• You’ll feel differently when it’s your child.
  • What they really mean:
    • I know what’s better for you than you do.

Again, they’ve tried. Again, we’ve thought about it. I will handle my own life decisions, but I’ll be sure to file your suggestions appropriately.

4 DEPRESSION

  • What society says to a childless and childfree woman:
    • I feel bad for you. You’ll never know true happiness. Being a mother is the greatest joy in life.
    • I’m sad for your parents. They would’ve been great grandparents.
  • What they really mean:
    • Maybe one last guilt trip will help you get pregnant/change your mind? No? Then I’m just plain sad. This is something I wanted for you and wanted to have in common with you.
    • I do believe that mothers feel a different kind of love. I won’t ever experience that and that’s ok. There are a lot of types of love to experience in life and mothers don’t own love as an emotion. I am not less loving because I am not a mother.

5 ACCEPTANCE

  • What society says to a childless woman:
    • .
  • What society says to a childfree woman:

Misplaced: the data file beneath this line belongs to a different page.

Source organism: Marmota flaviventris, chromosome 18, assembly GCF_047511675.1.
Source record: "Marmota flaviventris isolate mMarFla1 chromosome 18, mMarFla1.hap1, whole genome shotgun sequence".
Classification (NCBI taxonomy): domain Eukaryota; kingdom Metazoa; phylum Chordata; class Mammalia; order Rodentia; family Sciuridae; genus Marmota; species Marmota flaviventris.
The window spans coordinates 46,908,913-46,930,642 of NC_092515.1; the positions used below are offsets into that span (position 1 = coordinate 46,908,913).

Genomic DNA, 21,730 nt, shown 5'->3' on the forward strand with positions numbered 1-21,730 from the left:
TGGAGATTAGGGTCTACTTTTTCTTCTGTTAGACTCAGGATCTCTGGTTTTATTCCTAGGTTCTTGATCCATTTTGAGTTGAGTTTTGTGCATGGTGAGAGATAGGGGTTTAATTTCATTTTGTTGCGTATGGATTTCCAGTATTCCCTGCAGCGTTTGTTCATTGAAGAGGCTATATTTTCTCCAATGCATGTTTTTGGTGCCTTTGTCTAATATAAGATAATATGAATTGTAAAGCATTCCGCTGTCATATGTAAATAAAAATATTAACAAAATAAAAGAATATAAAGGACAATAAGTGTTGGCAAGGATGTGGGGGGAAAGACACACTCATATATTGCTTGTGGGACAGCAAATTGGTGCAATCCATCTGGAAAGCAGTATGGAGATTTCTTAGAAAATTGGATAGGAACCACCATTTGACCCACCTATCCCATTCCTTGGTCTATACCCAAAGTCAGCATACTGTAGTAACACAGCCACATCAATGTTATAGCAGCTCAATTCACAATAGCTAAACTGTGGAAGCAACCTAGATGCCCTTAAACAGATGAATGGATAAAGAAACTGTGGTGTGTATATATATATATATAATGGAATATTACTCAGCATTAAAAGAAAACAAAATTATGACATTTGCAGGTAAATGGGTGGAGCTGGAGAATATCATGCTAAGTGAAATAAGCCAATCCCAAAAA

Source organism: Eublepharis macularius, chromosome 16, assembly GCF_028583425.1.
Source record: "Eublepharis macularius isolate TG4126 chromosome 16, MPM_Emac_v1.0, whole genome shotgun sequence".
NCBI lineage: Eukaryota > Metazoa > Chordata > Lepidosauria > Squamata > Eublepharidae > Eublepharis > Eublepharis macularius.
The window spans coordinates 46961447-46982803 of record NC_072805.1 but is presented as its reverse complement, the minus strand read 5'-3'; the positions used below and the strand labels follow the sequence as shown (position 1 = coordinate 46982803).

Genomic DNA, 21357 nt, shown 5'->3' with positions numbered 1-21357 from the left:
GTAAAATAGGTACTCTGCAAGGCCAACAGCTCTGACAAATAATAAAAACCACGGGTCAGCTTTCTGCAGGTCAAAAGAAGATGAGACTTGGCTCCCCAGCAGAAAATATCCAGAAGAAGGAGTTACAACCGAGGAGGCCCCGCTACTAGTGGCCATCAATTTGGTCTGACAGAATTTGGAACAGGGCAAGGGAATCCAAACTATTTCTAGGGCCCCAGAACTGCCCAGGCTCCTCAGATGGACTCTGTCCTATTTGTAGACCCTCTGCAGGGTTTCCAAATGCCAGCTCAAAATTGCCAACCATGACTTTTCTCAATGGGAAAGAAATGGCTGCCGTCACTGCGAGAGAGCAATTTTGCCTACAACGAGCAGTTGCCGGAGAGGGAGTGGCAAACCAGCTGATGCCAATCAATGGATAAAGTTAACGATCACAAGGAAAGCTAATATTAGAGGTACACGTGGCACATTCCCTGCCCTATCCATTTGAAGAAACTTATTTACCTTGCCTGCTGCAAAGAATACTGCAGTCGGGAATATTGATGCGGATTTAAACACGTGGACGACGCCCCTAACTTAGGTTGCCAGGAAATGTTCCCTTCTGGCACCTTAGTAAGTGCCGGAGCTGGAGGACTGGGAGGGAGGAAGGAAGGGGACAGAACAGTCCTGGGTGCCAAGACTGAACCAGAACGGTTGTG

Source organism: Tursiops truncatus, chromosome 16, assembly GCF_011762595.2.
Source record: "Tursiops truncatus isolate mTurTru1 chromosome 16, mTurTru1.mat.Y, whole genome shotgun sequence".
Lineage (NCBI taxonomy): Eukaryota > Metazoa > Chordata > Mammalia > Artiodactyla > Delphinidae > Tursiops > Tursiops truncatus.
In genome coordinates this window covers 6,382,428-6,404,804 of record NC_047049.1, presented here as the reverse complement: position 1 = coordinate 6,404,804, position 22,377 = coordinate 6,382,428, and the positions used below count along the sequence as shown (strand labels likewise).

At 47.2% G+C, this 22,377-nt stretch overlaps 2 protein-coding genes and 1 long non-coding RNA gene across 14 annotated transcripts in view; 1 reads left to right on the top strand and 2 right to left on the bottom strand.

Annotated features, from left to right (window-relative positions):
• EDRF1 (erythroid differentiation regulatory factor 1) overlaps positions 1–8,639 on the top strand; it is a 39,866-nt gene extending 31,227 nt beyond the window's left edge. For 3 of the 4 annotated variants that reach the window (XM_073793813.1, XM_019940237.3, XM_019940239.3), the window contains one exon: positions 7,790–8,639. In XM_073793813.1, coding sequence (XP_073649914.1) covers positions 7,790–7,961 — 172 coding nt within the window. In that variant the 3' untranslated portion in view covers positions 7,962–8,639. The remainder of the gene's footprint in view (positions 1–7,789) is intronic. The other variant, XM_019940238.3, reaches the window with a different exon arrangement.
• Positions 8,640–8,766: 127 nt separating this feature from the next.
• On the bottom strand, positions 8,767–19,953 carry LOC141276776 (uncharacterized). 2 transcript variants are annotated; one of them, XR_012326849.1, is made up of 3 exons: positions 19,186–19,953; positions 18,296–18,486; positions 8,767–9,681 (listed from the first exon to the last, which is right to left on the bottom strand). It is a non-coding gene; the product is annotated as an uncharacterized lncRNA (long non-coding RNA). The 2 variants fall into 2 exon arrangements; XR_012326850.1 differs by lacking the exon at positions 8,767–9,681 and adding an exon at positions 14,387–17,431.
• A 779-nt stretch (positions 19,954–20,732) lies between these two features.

• .
  • What they mean:
    • We have not evolved enough to understand this.

We still have work to do. Blogs like Sandy’s and articles like this one from Time Magazine are helping to create an American culture where women and couples aren’t seen as unfulfilled, depressed failures if they don’t have children. Forbes magazine even did a piece on “Otherhood” and the change of casting the 19 million+ childfree women in the USA as frivolous or desperate.

I never dreamed I would have so much in common with a woman who wanted children so strongly, but Sandy and I have become advocates for each other’s cause. I am now hyper aware of and sensitive to situations that isolate the childless women and I am amazed at everything I didn’t notice before. Yes, there are pregnancy magazines at the foot doctor and even while Pope Francis was shaking his pope finger at the childfree, he managed to isolate the childless by talking about what a holy gift children are and how lonely a marriage will be at the end without the joy of children. I’m aware of these things because Sandy decided to speak up about her daily life through the eyes of a childless woman.

To my childless friends, when you cross the bridge from the battle of infertility onto the other side of “what the heck happens now,” know that there are more women here in your corner than just those who struggled with infertility. There are the childfree women who are also being asked “who’s going to take care of you when you’re old?” Behind that question is a choir of childless and childfree women who are all answering in unison “We will.”

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THANK YOU to this incredible guest post author…I hope we can have many more from her! I’ve read this post 20 times and love it more each time. The conversation has started. Let’s keep it going.